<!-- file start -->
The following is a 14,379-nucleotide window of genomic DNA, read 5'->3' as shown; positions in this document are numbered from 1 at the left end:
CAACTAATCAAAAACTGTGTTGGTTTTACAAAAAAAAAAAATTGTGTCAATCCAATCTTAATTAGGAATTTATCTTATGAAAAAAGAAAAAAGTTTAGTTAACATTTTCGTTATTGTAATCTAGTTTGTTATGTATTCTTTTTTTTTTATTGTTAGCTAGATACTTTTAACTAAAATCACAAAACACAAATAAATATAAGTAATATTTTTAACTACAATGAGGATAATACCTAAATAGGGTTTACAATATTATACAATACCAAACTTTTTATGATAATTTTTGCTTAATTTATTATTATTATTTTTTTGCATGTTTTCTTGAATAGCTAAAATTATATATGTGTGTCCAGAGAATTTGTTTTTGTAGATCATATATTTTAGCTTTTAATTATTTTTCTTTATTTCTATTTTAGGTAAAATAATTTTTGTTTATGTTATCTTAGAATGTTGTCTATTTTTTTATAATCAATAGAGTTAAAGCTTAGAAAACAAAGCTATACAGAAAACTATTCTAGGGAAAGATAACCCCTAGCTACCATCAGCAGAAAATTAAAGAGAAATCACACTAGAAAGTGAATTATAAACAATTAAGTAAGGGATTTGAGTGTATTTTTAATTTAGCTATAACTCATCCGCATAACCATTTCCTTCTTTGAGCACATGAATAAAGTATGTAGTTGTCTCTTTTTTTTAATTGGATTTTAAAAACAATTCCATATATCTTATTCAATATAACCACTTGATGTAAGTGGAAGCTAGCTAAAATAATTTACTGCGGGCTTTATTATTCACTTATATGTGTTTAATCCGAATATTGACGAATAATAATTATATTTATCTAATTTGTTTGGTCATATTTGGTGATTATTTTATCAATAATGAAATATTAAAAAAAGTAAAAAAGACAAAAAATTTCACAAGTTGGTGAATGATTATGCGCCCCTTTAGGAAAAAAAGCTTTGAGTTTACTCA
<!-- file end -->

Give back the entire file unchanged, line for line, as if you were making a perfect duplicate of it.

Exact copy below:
The following is a 14,379-nucleotide window of genomic DNA, read 5'->3' as shown; positions in this document are numbered from 1 at the left end:
CAACTAATCAAAAACTGTGTTGGTTTTACAAAAAAAAAAAATTGTGTCAATCCAATCTTAATTAGGAATTTATCTTATGAAAAAAGAAAAAAGTTTAGTTAACATTTTCGTTATTGTAATCTAGTTTGTTATGTATTCTTTTTTTTTTATTGTTAGCTAGATACTTTTAACTAAAATCACAAAACACAAATAAATATAAGTAATATTTTTAACTACAATGAGGATAATACCTAAATAGGGTTTACAATATTATACAATACCAAACTTTTTATGATAATTTTTGCTTAATTTATTATTATTATTTTTTTGCATGTTTTCTTGAATAGCTAAAATTATATATGTGTGTCCAGAGAATTTGTTTTTGTAGATCATATATTTTAGCTTTTAATTATTTTTCTTTATTTCTATTTTAGGTAAAATAATTTTTGTTTATGTTATCTTAGAATGTTGTCTATTTTTTTATAATCAATAGAGTTAAAGCTTAGAAAACAAAGCTATACAGAAAACTATTCTAGGGAAAGATAACCCCTAGCTACCATCAGCAGAAAATTAAAGAGAAATCACACTAGAAAGTGAATTATAAACAATTAAGTAAGGGATTTGAGTGTATTTTTAATTTAGCTATAACTCATCCGCATAACCATTTCCTTCTTTGAGCACATGAATAAAGTATGTAGTTGTCTCTTTTTTTTAATTGGATTTTAAAAACAATTCCATATATCTTATTCAATATAACCACTTGATGTAAGTGGAAGCTAGCTAAAATAATTTACTGCGGGCTTTATTATTCACTTATATGTGTTTAATCCGAATATTGACGAATAATAATTATATTTATCTAATTTGTTTGGTCATATTTGGTGATTATTTTATCAATAATGAAATATTAAAAAAAGTAAAAAAGACAAAAAATTTCACAAGTTGGTGAATGATTATGCGCCCCTTTAGGAAAAAAAGCTTTGAGTTTACTCA